The Weinstein Effect

When Harvey Weinstein’s sexual assaults were brought into the open, I wasn’t surprised. Hollywood has always been run by misogynistic men who wield their power over those they deem as weak. To me, the fallout and the articles were just another news story, something I could read about and go, “Jesus Christ, what a fucking scumbag.”

Then, Kevin Spacey tried to throw the heat off his sexual assaults by coming out as gay. I have no personal connection to Kevin Spacey; he was pretty good in “7” and I liked “American Beauty” all right. I had zero problem saying to myself: “Well, no reason to support him anymore.”

As the victims of these assaults came forward I wondered (as did the rest of the world) who would be next? Who would be brave enough to stand up for the injustice that was bestowed upon them? Who would set their fear aside, become bigger than they ever thought they could be and reveal the next perpetrator? And who would be on the other end?

Last week there were two in a day. Roy Moore and Louis CK. Other than the fact that I completely believe the women who accused Roy Moore and the general fact that what he did was unforgivable and wrong, I have no thoughts on the man. None that really hit home. Ever since he decided to put the ten commandments in front of the courthouse in Alabama, I assumed this man was nothing but dirt.

But Louis CK? Reading his name actually took me by surprise. Louis CK was someone who I listened to, who I laughed at, who I took great admiration in. His take on parenting and life was so relatable to me. His cynicism was genuine and I respected him as a performer and writer. But when you masturbate in front of a woman/women when it is clearly not wanted, you might as well tell me you think I’m a piece of shit. That’s what he did. He betrayed the image I had of him.

Maybe I’m naive for thinking that the majority of men are nice to women. I assume because I would never force a woman to watch me jerk off or because I would never use my power to get myself off, no one else would either. It seems completely opposite of that though.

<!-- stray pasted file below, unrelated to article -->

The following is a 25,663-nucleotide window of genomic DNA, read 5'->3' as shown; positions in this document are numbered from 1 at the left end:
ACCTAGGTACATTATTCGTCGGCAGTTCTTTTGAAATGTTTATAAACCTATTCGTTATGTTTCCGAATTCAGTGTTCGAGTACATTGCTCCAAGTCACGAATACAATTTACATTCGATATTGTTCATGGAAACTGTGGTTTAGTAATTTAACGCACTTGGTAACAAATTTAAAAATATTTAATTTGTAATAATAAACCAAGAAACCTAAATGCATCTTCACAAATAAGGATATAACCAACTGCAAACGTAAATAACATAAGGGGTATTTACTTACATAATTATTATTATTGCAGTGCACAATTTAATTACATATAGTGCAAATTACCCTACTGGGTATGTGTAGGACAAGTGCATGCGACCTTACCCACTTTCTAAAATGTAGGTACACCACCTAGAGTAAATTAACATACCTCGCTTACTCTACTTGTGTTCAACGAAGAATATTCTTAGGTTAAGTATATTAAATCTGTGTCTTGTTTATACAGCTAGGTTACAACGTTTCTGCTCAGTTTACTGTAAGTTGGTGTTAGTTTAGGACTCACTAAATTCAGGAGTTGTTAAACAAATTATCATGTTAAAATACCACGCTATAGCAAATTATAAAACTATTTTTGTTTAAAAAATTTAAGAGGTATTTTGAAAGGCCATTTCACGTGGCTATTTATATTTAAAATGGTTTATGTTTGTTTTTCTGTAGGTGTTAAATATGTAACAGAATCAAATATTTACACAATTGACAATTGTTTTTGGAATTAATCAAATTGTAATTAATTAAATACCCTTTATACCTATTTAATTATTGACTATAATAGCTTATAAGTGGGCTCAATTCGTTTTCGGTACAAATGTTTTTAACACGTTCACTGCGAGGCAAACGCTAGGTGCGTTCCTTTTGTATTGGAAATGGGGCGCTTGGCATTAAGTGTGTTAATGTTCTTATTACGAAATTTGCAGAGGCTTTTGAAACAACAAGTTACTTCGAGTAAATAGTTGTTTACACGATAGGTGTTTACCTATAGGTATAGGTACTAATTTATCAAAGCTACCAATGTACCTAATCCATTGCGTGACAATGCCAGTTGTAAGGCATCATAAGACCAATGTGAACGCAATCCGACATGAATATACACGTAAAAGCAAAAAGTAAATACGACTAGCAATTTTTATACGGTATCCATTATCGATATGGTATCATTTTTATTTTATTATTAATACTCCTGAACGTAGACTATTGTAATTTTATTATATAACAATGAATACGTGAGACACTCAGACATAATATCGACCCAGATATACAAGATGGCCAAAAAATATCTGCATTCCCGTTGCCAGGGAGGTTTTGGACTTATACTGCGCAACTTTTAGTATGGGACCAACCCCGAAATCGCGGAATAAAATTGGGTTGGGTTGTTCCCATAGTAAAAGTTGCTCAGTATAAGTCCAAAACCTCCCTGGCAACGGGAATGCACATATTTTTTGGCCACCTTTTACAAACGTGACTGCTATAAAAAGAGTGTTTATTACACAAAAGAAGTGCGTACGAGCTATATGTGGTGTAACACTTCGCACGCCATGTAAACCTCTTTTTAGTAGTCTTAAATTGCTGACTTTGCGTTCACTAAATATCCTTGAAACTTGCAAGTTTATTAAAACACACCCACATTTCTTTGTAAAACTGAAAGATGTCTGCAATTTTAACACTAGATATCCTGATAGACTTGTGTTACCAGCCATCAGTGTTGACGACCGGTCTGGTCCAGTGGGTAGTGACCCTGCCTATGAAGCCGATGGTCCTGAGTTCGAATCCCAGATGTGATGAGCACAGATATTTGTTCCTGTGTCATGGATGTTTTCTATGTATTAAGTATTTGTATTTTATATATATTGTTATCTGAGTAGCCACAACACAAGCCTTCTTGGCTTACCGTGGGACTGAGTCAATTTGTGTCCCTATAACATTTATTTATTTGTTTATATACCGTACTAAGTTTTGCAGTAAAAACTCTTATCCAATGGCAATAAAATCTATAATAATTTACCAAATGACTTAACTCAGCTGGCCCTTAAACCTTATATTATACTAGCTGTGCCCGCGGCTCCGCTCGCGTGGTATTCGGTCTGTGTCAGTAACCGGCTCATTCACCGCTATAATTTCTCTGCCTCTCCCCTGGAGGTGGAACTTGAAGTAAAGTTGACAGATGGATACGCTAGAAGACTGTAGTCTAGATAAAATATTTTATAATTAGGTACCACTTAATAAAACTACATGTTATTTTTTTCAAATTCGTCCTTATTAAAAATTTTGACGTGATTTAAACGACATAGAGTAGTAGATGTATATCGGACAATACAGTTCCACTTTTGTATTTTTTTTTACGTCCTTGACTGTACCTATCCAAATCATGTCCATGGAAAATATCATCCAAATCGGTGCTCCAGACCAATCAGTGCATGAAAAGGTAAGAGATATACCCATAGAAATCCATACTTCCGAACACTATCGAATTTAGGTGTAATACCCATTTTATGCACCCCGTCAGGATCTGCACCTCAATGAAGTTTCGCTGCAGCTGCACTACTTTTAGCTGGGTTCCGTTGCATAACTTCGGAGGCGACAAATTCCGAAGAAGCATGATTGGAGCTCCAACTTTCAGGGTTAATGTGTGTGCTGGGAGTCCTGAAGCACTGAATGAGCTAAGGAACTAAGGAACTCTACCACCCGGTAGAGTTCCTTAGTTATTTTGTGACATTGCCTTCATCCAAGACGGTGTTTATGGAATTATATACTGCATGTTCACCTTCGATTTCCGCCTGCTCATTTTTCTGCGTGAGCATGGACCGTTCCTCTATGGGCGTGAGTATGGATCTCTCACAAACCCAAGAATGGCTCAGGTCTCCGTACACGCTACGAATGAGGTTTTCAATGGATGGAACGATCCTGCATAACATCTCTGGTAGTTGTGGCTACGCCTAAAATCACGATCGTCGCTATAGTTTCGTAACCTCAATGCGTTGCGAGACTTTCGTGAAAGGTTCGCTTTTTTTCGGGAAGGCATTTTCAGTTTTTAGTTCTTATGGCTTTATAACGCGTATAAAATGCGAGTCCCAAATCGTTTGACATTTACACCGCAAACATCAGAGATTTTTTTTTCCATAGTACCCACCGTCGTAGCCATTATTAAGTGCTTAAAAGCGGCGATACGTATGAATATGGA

And it’s not exclusively celebrities… it’s everyone. Ingrained in our culture is a thought that using people is ok. That treating women (and men) for our own sexual pleasure is completely fine. It’s so ingrained that assailants like Weinstein and Spacey rely on the victims not coming forward. Most victims don’t. It takes a group coming out as one in order for single victims to feel safe enough to come out too.

To me, it seems like it took the exposure of Harvey Weinstein for our nation to start talking about sexual assaults more. It took these big name actors for the news media and even people in my group of friends to start talking about how fucked up it is that on a daily basis women are made to feel less then they are. How even an NPR executive slid his tongue down a woman’s throat in order to try to get himself off. How cat-calling and the general use of women as objects is considered completely normal. We live in a world where people blame the victims of the assault and call them liars.

There are two solutions I can see to this societal tragedy. The first is playing itself out right now. My hope is that even more people (women and men) will come forward about those who assaulted them. The #metoo movement was a great start. By exposing celebrities, (who are worshipped and followed as if they were a deity) the public feels more comfortable to share their stories of assault. I was saddened to see people from my personal world that had their own stories of being taken advantage of. I honestly couldn’t believe that so many people I know had been affected. Not by celebrities, by people they genuinely trusted. By friends and family and caretakers. As a victim of sexual assault myself, I know how hard it was for me to come out of the dark and I am happy to see more people exposing their pain in order to reveal the people who wronged them. When more people tell their stories, then the more people will come out of the dark. And the more people that come out of the dark the better. These are the people who will change the society around us.

The second is to teach our kids that this is not ok. They are no better than anyone else, and no one else is better than them. We need to teach our boys to respect the world around them and to command respect from the world around them. If the whole goal of parenting is to leave our children with a better world than what we had, I feel it would be doing them a disservice to not even attempt to view every single human being the same way they view themselves.

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